You are here

Pakistan unexpectedly raises rate for fifth straight meeting


PAKISTAN'S central bank unexpectedly raised its key rate as the nation looks for aid from friendly nations to shore up its foreign reserves and avoid a balance-of-payment crisis.

The target policy rate was raised for the fifth straight meeting to 10.25 per cent from 10 per cent, State Bank of Pakistan Governor Tariq Bajwa said at a briefing in Islamabad Thursday. While five of the 30 economists surveyed by Bloomberg predicted a hike, none of them saw a 25 basis-point increase. While four saw a half-point increase and one a 100-basis-point hike, others expected no change.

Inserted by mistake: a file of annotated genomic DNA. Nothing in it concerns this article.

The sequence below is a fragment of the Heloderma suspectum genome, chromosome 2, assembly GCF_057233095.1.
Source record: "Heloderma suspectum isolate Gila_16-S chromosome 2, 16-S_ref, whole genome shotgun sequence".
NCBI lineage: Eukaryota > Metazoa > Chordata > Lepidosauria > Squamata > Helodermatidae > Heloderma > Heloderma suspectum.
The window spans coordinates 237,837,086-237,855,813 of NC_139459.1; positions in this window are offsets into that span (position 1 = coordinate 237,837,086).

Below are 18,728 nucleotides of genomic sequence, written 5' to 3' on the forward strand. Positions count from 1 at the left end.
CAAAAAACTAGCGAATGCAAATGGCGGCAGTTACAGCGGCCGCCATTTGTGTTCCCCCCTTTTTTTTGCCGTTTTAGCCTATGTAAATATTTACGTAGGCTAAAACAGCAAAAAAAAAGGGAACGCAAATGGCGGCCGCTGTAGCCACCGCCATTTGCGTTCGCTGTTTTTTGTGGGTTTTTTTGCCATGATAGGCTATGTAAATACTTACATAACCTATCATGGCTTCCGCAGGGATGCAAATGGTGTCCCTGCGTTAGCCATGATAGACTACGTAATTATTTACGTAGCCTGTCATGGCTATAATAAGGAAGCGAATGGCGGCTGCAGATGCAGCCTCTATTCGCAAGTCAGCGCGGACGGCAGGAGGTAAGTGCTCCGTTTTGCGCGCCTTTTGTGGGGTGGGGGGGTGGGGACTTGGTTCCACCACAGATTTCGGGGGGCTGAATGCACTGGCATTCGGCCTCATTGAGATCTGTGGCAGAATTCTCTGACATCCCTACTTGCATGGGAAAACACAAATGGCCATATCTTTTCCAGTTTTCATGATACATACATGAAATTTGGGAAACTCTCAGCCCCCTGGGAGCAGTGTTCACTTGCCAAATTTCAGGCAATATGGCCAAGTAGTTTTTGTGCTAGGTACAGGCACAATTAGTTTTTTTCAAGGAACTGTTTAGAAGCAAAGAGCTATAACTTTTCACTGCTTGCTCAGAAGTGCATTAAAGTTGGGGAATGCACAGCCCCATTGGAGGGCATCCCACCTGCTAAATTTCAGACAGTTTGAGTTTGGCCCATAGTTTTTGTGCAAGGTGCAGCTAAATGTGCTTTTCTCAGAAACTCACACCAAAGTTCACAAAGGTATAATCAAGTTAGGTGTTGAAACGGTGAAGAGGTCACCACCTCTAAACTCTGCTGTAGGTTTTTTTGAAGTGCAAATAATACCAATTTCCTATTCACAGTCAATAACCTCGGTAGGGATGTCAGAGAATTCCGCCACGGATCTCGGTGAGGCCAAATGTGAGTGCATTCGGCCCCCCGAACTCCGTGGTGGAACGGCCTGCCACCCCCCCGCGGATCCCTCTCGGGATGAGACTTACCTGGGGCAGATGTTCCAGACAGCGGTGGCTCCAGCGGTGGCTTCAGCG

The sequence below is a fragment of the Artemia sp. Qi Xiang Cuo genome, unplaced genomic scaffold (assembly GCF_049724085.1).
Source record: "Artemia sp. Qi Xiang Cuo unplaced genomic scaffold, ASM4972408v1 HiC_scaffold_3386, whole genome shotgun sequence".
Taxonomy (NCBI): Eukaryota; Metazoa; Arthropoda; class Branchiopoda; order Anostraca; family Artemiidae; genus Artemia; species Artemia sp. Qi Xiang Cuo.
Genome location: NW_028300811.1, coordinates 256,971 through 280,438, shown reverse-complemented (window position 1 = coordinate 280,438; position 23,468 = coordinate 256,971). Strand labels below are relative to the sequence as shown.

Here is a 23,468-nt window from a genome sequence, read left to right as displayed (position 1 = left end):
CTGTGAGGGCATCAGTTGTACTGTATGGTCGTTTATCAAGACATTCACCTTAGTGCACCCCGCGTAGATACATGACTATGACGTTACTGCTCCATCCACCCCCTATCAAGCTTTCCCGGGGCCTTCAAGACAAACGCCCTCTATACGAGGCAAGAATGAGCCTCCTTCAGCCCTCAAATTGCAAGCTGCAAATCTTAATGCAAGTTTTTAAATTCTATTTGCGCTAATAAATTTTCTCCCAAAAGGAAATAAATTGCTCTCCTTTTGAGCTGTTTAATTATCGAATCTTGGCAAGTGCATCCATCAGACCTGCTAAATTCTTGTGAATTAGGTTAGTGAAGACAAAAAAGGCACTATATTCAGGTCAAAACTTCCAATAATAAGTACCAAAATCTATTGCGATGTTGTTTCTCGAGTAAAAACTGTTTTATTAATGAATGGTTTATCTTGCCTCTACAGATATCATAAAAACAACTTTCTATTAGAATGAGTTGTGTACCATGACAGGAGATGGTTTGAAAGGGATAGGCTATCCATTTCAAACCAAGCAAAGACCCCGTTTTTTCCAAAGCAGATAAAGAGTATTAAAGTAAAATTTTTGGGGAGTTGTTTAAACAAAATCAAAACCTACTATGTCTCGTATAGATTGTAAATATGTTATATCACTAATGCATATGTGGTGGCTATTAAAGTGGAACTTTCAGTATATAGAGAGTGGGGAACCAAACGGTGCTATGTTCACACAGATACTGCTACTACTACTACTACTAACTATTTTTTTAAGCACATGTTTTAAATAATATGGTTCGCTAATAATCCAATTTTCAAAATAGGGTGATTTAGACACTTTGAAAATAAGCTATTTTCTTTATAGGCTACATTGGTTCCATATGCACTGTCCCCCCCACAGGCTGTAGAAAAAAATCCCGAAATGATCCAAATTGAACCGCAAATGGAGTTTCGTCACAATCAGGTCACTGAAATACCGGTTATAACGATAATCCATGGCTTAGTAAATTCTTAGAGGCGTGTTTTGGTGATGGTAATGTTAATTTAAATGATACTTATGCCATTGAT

The State Bank raised rates by a cumulative 425 basis points last year, making it one of the most aggressive central banks in Asia The hike comes despite inflation having slowed to 6.2 per cent in December, below the central bank's annual target of 6.5 per cent to 7.5 per cent.

The South Asian nation is tapping friendly nations to bridge a financing gap of more than US$12 billion. It secured US$6 billion from the United Arab Emirates and Saudi Arabia, while China is expected to follow suit.

It is also negotiating a loan agreement with the International Monetary Fund. The aid will help Pakistan avert a balance-of-payment crisis with imports triple the size of exports amid dwindling foreign exchange reserves.

Mr Bajwa said fiscal consolidation remained a challenge "Fiscal deficit is yet to show signs of consolidation, despite reduction in spending." BLOOMBERG